The Pope’s concern for the poor and his efforts to galvanize collective efforts aimed at eradicating poverty is admirable. Free market enthusiasts argue that capitalism offers the greatest hope for achieving this ambitious goal. I concur. I suggest that the Pope, perhaps unwittingly, advocates for a qualified version capitalism when he urges us to share the fruit of our economy with those seeking a better life for themselves.

I would add that what is good for our economy is good for any economy. In fact, the poor of Central and South America would benefit even more fully if they could enjoy the fruit of a growing economy such as ours—without leaving their own countries. The Pope is uniquely positioned to work toward this goal. He hails from Argentina and is head of a church that dominates that part of the world that lies south of our borders.

The Pope has urged humane acceptance of immigrants. It is at least as humane to create opportunities for them that do not depend on immigration. And a successful policy for border control should include measures that would encourage the spread of capitalism from Mexicali to Tierra del Fuego.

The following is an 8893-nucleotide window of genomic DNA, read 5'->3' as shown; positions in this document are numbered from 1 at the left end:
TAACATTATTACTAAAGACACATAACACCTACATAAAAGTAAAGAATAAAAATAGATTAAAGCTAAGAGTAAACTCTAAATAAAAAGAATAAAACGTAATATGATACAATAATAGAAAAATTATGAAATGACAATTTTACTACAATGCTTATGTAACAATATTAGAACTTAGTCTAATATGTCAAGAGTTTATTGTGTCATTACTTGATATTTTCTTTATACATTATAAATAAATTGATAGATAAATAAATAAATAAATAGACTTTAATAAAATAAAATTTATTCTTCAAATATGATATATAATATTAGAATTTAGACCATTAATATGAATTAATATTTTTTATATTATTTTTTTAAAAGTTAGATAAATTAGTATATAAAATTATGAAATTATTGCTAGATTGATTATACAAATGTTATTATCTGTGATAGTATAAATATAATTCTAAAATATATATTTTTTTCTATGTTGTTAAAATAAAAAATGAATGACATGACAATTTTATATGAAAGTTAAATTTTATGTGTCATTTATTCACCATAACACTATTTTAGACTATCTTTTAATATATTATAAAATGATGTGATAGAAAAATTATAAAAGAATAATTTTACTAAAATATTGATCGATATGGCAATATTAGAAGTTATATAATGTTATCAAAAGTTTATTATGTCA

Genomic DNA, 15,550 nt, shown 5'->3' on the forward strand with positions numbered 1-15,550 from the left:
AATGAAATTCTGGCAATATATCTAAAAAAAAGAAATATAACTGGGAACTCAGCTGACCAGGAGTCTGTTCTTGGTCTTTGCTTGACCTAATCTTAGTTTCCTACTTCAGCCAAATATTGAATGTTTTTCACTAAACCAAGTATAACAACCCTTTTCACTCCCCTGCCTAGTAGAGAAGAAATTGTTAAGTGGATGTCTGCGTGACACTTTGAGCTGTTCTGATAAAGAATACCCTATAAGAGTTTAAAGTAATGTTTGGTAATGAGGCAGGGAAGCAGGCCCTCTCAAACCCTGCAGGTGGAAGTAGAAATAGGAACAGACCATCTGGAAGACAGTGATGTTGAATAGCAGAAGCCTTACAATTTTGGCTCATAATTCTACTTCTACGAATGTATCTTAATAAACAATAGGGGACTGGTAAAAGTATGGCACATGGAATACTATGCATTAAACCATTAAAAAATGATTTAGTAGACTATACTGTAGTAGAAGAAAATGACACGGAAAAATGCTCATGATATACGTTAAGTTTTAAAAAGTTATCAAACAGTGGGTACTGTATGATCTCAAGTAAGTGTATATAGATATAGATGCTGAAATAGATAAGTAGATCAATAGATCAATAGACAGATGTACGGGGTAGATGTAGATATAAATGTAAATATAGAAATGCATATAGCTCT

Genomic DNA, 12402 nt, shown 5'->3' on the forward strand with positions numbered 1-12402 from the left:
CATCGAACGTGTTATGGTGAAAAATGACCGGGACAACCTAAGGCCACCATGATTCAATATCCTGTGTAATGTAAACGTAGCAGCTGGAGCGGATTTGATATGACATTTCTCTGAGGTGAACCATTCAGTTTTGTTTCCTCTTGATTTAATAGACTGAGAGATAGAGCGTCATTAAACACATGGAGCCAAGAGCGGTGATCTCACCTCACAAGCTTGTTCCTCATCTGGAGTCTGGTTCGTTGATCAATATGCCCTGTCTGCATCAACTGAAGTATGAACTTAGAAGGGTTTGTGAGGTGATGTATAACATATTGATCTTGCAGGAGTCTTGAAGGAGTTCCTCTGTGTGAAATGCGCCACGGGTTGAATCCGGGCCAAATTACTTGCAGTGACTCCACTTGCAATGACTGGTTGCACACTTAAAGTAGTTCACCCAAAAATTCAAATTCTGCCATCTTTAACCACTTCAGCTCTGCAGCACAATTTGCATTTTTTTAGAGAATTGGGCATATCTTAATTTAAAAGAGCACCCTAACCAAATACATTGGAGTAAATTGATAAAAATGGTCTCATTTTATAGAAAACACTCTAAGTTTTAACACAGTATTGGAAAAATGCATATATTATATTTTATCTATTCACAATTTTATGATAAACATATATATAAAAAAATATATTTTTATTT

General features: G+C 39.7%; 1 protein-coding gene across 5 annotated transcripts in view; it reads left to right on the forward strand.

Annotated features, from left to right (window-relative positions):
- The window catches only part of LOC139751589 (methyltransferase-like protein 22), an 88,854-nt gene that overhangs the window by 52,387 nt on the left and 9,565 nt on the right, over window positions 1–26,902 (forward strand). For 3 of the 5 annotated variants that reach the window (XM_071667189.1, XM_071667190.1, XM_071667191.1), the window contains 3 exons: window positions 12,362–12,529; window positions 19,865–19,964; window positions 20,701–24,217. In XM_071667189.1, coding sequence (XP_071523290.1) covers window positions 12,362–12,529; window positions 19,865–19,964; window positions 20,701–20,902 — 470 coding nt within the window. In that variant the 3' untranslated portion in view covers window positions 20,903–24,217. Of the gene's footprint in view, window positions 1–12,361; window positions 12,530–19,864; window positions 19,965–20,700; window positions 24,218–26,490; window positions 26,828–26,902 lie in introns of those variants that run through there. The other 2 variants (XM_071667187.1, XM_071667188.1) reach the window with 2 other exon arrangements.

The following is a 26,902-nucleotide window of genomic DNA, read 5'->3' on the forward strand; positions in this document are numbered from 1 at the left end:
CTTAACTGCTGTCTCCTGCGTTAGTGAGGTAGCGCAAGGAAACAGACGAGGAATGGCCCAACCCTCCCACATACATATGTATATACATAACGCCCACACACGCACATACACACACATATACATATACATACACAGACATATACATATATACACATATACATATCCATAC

Prince of Peace—Jesus, or Pope Francis?


On Fox News Sunday today, Chris Wallace interviewed Father Thomas Rosica, Advisor to the Vatican. This was prompted by the upcoming visit to the U.S. by Pope Francis. Here’s what Rosica said about the importance of this visit:

The visit to the White House, the President and his wife, and the whole team at the White House, are doing a very good job, and they have a certain decorum that’s required of them at that stage, to welcome the Pope as the great, greatest, I should say—not just the great, the greatest—the greatest moral leader in the world right now. And this is an opportunity for the President and his whole team to welcome him and to listen to the message of a peacemaker. The backdrop of this whole visit is not what’s happening in American politics, or a presidential campaign; the backdrop is a world steeped in violence, and bloodshed, and rancor, and hatred. And here we have, coming to your city [New York], to your diocese, a real prince of peace. If there’s any princely title that should be associated with Francis, it’s a prince of peace, it’s a bringer of peace. And when peacemakers come, they upset those who are not at peace. So [if] people are going to be upset, on any side of the spectrum here, let them look inside themselves and see what those issues are first, because in the presence of Francis, as you know and as I know, you’re in the presence of extraordinary goodness, of kindness, of intelligence, and of humanity. So humanity is coming to teach us how to be more human.